Dan Gross at Slate pushes back against the false notion that the banks have paid back all their bailouts—a nasty little lobbyist-planted meme that the press needs to nip in the bud.

I noted this morning that The Wall Street Journal editorial columnist Holman Jenkins is already, unsurprisingly, on this train. As Felix Salmon and Simon Johnson pointed out in The Huffington Post, the TARP is hardly the only bailout Wall Street has received, benefited from, or caused. Much of the recession can be laid at its doorstep, as can the need for hundreds of billions of dollars in stimulus.

Gross looks at the indirect costs and benefits of the bailouts, specifically the Temporary Liquidity Guarantee Program, which allowed banks to issue debt by guaranteeing it. That enabled them to issue it when nobody would buy it and now it enables them to pay less for it than they would without Uncle Sam’s benevolent backstopping of it.

This is a huge program. Gross reports that “Private companies were allowed to borrow massive amounts of money—$345 billion at the peak in May 2009—on the public’s credit. At the end of the third quarter, there was still $313 billion outstanding.”

Gross points out that Wall Street claims it’s back on its own two feet now and the government should butt out. Leave aside the fact that Wall Street would be six feet under had the government not stepped in a year and a half ago—that’s gotta be worth something, no?—and looks at what it’s currently doing:

But if these firms are such rugged individualists, why do they persist in borrowing on the public’s credit rather than their own? And why did they do it in the first place? … At any time, the banks could go out into the public markets and raise debt to replace the taxpayer-subsidized borrowings. But they haven’t. The reason: It would make them less profitable. Take Goldman. The chart shows that Goldman was paying a blended rate of 0.767 percent annual interest on $21.3 billion in FDIC-guaranteed debt. For every 100 basis points (i.e., if that debt bore an interest rate of 1.7 percent instead of 0.7 percent), Goldman is saving $213 million in interest costs per year. In the spring of 2009, when much of this debt was issued, the spread—i.e., the difference between the interest rates charged to private-sector corporate borrowers and to the government borrowers—was significant. In April 2009, it stood at 540 basis points. I don’t know what to call this other than a huge subsidy.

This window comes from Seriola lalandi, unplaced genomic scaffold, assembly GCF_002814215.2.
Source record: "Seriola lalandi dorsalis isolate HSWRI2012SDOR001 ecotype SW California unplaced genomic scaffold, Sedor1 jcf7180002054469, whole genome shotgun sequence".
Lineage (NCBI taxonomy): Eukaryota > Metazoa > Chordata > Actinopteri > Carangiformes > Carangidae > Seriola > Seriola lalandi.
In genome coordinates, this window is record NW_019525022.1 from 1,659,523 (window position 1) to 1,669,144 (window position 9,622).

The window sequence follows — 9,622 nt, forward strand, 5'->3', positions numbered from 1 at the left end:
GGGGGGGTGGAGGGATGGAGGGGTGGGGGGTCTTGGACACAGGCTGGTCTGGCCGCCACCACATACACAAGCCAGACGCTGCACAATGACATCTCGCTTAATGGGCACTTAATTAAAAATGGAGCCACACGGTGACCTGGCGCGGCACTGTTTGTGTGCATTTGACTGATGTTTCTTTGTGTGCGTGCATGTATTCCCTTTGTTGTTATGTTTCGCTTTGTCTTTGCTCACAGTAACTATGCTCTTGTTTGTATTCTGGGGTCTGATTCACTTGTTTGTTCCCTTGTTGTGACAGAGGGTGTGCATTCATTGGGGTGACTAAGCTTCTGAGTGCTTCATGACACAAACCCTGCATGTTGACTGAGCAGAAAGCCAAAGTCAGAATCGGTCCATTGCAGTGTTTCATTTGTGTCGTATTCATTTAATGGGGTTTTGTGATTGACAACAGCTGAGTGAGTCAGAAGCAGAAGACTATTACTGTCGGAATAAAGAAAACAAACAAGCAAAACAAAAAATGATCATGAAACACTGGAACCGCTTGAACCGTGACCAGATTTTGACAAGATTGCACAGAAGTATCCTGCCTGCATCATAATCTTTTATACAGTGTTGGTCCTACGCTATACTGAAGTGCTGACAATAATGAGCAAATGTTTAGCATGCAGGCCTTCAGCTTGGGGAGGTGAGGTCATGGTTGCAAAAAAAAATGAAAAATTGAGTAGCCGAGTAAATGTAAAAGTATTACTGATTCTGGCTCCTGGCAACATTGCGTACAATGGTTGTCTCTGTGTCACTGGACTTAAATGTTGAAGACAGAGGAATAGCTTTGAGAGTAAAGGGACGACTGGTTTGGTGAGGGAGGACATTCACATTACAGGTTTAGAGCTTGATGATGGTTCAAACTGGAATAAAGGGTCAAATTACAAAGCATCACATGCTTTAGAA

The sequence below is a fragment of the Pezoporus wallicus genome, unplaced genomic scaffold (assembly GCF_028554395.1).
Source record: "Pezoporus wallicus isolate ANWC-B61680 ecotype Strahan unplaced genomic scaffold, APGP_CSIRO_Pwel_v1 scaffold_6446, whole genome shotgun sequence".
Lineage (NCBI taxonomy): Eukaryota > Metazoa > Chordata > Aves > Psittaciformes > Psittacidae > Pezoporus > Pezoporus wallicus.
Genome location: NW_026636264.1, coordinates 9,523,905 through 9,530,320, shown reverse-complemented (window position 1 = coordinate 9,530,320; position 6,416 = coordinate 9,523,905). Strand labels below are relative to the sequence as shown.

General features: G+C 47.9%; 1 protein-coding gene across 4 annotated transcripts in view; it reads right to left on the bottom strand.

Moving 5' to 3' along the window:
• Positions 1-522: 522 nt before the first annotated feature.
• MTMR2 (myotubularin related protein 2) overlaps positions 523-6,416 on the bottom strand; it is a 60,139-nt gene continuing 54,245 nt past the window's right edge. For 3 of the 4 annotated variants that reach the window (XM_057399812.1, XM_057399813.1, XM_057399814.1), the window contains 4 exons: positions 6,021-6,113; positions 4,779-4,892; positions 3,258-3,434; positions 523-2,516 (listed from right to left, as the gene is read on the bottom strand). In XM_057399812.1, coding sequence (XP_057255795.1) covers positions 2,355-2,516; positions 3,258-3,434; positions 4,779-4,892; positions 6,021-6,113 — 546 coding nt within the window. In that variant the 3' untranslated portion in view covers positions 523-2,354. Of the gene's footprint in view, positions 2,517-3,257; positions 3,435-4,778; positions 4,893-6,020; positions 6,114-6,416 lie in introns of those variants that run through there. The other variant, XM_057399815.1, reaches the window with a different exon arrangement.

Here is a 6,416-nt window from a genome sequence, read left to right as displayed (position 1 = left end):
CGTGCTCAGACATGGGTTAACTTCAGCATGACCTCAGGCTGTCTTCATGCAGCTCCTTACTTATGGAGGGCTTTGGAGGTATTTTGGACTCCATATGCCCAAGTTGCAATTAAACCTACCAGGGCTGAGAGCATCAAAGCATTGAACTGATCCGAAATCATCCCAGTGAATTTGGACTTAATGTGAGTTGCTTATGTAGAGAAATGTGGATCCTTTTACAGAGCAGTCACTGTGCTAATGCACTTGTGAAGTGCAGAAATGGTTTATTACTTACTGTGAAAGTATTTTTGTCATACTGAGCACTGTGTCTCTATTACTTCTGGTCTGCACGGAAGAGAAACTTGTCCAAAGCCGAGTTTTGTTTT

In other words, Goldman Sachs would have been paying about a billion dollars more a year in interest (and we’re not even talking about their ability to make money by lending at far higher rates, or spreads, on these low rates)—at April prices, to be sure—if it hadn’t been backstopped by the government.

Gross also points out that the bailouts of Fannie and Freddie saved Wall Street quite a bit of bacon, too.

This is a good start, but what I’d like to see from the press is a full accounting (as much as is possible) of the total direct and indirect subsidies the banks have received from taxpayers. Let’s see those numbers.

Ryan Chittum is a former Wall Street Journal reporter, and deputy editor of The Audit, CJR's business section. If you see notable business journalism, give him a heads-up at rc2538@columbia.edu.